Selling taxi licences and plates
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The sale of a business, including taxi plates and licences, is GST-free if the sale is of a going concern.
The sale of a going concern is where:
GST is not payable on the sale if the following requirements are met:
Sale of taxi business
You are an owner/driver and decide to sell your taxi business, which is made up of a taxi licence, motor vehicle and meter. The sale includes all things necessary to continue operating the business, including the licence, the motor vehicle and the meter. You continue to operate the business until the buyer takes over. This is a sale of a going concern.
If the licence, the motor vehicle or meter is sold on its own, it is not a sale of a going concern as all things necessary to continue operating the business have not been supplied.
Sale of taxi licence/plate
You own a taxi licence which is leased out. You sell the taxi licence to a third party with the original lessee intact. The activity of leasing a taxi plate is an enterprise. As the sale will include all things necessary for an enterprise to continue to operate, it will be a sale of a going concern.
The sale of a taxi licence to the lessee of the licence, or the sale of the taxi licence to a third party without a lease intact, would not be a sale of a going concern.
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Londoners, daytrippers and tourists who make use of the capital's black taxis will be familiar with a tightening in the throat and sweaty palms when it comes to paying what often appears to be an astronomical fare. This is set to get worse from today as taxi fares in the capital defy the pay freezes in place elsewhere, and rise by 2.3%.
The average cost of hailing a black cab will increase to £10.39 during the day and £14.15 at night, according to Transport for London (TFL). The fare rise, the lowest annual increase since 2004, aims to take into account the rise in average national earnings and will also help drivers cover rising operating costs, which include increases to insurance and fuel costs, it said. Earlier this week, petrol prices rose to an average of £1.20 a litre, the highest on record.
The mayor of London, Boris Johnson, said: "The capital is blessed with wonderful cabbies and we've deliberated long and hard to come up with an increase we think is fair to everyone during these tough economic times."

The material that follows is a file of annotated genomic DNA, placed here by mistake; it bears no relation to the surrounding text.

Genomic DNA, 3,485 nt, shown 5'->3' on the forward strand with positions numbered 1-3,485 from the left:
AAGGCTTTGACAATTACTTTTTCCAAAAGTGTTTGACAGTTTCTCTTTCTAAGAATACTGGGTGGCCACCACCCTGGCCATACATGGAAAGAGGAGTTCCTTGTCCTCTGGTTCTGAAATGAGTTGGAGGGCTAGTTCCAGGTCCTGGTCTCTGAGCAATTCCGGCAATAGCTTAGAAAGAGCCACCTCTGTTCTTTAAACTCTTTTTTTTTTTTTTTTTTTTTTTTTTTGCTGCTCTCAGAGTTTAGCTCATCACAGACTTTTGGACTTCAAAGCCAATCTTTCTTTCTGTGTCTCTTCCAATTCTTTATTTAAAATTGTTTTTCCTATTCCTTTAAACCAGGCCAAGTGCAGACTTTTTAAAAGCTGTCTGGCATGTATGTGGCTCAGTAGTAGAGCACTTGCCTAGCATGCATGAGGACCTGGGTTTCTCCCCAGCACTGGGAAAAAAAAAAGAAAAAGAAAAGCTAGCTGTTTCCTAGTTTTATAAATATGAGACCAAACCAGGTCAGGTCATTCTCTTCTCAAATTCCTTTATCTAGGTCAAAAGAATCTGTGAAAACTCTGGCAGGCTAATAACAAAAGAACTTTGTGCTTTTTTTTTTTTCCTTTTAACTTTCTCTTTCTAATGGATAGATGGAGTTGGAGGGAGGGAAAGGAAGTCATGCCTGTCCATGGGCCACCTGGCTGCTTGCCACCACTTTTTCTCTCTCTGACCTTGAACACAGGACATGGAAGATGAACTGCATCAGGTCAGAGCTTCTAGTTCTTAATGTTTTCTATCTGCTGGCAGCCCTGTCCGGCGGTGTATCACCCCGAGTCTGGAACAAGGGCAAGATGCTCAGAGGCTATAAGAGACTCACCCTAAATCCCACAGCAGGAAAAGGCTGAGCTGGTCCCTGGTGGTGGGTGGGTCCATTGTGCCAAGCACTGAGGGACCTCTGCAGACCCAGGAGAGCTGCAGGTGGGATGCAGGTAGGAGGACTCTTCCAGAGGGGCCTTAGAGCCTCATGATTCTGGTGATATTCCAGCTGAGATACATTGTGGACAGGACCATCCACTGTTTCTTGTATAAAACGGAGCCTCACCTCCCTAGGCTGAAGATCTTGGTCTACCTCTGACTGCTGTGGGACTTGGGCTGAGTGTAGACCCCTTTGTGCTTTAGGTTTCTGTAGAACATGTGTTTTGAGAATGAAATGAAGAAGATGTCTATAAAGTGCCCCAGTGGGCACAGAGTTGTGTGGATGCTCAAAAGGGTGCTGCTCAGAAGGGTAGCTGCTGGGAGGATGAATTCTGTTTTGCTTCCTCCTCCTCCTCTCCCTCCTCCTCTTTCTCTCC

Bob Oddy, general secretary of the Licensed Taxi Drivers' Association, said: "We welcome this small but important increase. Like everyone else, London's cabbies continue to face significant challenges."
While taxis drivers might breath a sigh of relief at the rise, passengers are likely to be less impressed. Anyone making a journey of more than a few miles will be used to paying substantially more than the average price quoted by TFL.
Before today's rise is taken into account, to travel six miles in the capital cost between £17 and £33, depending on the time of day and how long the journey takes. Meanwhile, a journey between Heathrow and central London typically cost between £40 and £75, though delays or heavy traffic can make this higher.
A separate scheme due to start this autumn will see the cost of a taxi from central London to elsewhere in the capital rise to up to £50. The "golden fares" scheme, devised by Westminster council, will operate from a taxi rank in Leicester Square on Friday and Saturday nights and will require passengers to pay before they get in the taxi.
Minimum rates will start at £20 for up to three miles and will rise to £30 for seven-mile trips. Ten-mile journeys will cost £40, while journeys up to 12 miles will cost £50.
However, price increases are unlikely to deter people from taking the capital's black cabs. Last year the vehicles were voted the best taxis in the world in a survey for the website Hotels.com, despite also being voted the most expensive. London cabbies, who can spend up to four years studying the Knowledge, the infamous in-depth study of a number of pre-set London street routes, were voted the world's friendliest and knowledgeable taxi drivers.
How much will you pay for a taxi in other cities?
City; initial meter charge (£); rate per mile (£); cost of a 10 mile journey
New York City 1.51 1.21 £13.61
Beijing 0.88 0.27 £3.58
Tokyo 4.51 3.20 £36.51
Dubai 0.49 0.43 £4.79
Paris 1.90 1.19 £13.80
Rome 2.41 1.27 £15.11
Mexico 1.11 0.45 £5.61
Source: Mercer Cost of Living survey comparison, September 2009